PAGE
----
William M. Hoge

From Wikipedia, the free encyclopedia
Jump to: navigation, search
William M. Hoge
William Hoge.jpg
General William M. Hoge
Nickname(s) Bill
Born (1894-01-13)January 13, 1894
Boonville, Missouri
Died October 29, 1979(1979-10-29) (aged 85)
Fort Leavenworth, Kansas
Allegiance  United States of America
Service/branch United States Department of the Army Seal.svg United States Army
Years of service 1916–1955
Rank US-O10 insignia.svg General
Commands held U.S. Army, Europe
IX Corps
4th Armored Division
Battles/wars World War I
World War II
Korean War
Awards Distinguished Service Cross
Distinguished Service Medal(3)
Silver Star (2)
Legion of Merit
Bronze Star
Purple Heart
Air Medal
Other work Chairman of the Board, Interlake Iron Corporation

William Morris Hoge (January 13, 1894 – 29 October 1979) was a General of the United States Army.

Early years[edit]

William M. Hoge grew up in Lexington, Missouri, where his father, William McGuffey Hoge, served as principal and superintendent at Wentworth Military Academy. After graduating from Wentworth in 1912, he received an appointment to West Point. He graduated from the United States Military Academy in 1916, then was commissioned into the Corps of Engineers and commanded a company of the 7th Engineers at Fort Leavenworth from 1917 to 1918. During World War I, Hoge received the Distinguished Service Cross personally from General John J. Pershing for heroic action under fire as a battalion commander in the Meuse-Argonne Offensive. During the interwar years, he graduated from the Massachusetts Institute of Technology and from the Command and General Staff School.

World War II[edit]

Hoge directed one of the great engineering feats of World War II, the construction of the 1,519-mile (2,450 km) ALCAN Highway in nine months. Later, in Europe, he commanded the Provisional Engineer Special Brigade Group in the assault on Omaha Beach. He then directed Combat Command B, 9th Armored Division, in its heroic actions in the Ardennes and in its celebrated capture of the Ludendorff Bridge over the Rhine at Remagen. By war's end, Hoge commanded the 4th Armored Division.

Later career[edit]

During the Korean War, at General Matthew Ridgway's request, Hoge commanded the IX Corps. General Hoge achieved his senior command in the Army as Commander in Chief, U.S. Army, Europe. Hoge was promoted to Major General in May 1945, Lieutenant General in June 1951 and General on October 23, 1953. He retired from active duty in January 1955 to his hometown of Lexington, Missouri, then turned to the private sector as Chairman of the Board of Interlake Steel. Hoge moved to his son's farm in Kansas in October 1975 and he died suddenly on October 29, 1979 at Munson Army Hospital, Fort Leavenworth.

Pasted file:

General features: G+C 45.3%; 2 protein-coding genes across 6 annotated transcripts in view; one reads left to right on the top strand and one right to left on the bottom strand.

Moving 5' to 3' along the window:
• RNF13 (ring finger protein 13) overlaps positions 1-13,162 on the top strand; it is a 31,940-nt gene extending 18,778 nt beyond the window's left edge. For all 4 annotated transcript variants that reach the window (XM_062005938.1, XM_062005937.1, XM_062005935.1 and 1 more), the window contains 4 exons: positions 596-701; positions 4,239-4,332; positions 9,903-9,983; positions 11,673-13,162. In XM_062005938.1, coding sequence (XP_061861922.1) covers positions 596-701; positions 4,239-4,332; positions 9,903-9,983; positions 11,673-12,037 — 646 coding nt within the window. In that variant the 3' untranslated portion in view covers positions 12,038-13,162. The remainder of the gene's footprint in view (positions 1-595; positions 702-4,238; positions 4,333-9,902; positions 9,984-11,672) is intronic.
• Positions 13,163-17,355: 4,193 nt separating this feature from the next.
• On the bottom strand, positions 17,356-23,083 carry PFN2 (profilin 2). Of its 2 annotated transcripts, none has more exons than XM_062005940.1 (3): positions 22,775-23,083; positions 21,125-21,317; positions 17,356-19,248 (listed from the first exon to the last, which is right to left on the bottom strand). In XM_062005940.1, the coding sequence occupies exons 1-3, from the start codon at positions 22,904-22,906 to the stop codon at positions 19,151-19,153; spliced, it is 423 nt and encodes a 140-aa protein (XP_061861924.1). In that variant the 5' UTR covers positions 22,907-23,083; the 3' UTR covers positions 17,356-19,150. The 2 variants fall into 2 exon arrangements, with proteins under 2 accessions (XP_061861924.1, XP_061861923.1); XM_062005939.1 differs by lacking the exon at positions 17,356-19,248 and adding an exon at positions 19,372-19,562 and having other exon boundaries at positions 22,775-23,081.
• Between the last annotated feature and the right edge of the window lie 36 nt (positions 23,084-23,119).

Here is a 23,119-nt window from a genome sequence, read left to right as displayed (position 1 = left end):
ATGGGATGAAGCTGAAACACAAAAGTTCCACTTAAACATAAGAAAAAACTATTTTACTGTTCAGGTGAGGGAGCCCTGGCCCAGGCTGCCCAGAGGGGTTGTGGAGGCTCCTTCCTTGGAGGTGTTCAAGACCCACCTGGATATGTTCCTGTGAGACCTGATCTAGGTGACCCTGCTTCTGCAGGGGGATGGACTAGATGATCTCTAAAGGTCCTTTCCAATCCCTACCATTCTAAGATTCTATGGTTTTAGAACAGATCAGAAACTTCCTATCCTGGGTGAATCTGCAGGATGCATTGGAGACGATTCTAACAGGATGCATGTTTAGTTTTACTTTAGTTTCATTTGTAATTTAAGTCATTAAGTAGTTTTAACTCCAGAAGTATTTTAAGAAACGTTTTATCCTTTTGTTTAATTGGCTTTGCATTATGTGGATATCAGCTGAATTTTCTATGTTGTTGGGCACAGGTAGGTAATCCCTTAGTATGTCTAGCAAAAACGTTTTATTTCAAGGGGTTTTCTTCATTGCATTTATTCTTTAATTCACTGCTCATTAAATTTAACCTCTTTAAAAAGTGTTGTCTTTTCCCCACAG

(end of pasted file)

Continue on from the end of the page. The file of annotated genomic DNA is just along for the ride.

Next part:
In Popular Culture[edit]

In the 1969 film The Bridge at Remagen, the character of Brigadier General Shinner (played by E. G. Marshall) was based on Hoge.

Awards and Decorations[edit]

Bronze oak leaf cluster
Bronze oak leaf cluster
Bronze oak leaf cluster
Bronze oak leaf cluster
Bronze star
Bronze star
Bronze star
Arrowhead
Silver star
Bronze star
Bronze star
Bronze star
Bronze star
1st Row Distinguished Service Cross Army Distinguished Service Medal with two Oak Leaf Clusters
2nd Row Silver Star with two Oak Leaf Clusters Legion of Merit Bronze Star Medal Air Medal
3rd Row Army Commendation Medal Purple Heart Mexican Border Service Medal World War I Victory Medal with three Battle Clasps
4th Row Army of Occupation of Germany Medal American Defense Service Medal American Campaign Medal European-African-Middle Eastern Campaign Medal with silver service star and Arrowhead device
5th Row Asiatic-Pacific Campaign Medal World War II Victory Medal Army of Occupation Medal National Defense Service Medal
6th Row Korean Service Medal with four service stars Honorary Companion of the Order of the Bath (United Kingdom) Distinguished Service Order (United Kingdom) Officer of the Legion of Honour (France)
7th Row French Croix de guerre 1939–1945 with Palm Commander of the Order of the Crown (Belgium) Commander of the Military Order of Italy Commander of the Order of Military Merit (Brazil)
8th Row Czechoslovak War Cross 1939-1945 Order of Kutuzov, 1st Class (Soviet Union) Korean Order of Military Merit, 1st Class United Nations Korea Medal

Hoge Barracks, the transient housing operation at Fort Leavenworth, is named in his honor.

External links[edit]

Military offices
Preceded by
Charles L. Bolte
Commanding General of U.S. Army Europe
September 29, 1953 to February 1, 1955
Succeeded by
Anthony McAuliffe
Preceded by
Charles L. Bolte
Commanding General of the Seventh United States Army
April 1, 1953 to September 29, 1953
Succeeded by
Anthony McAuliffe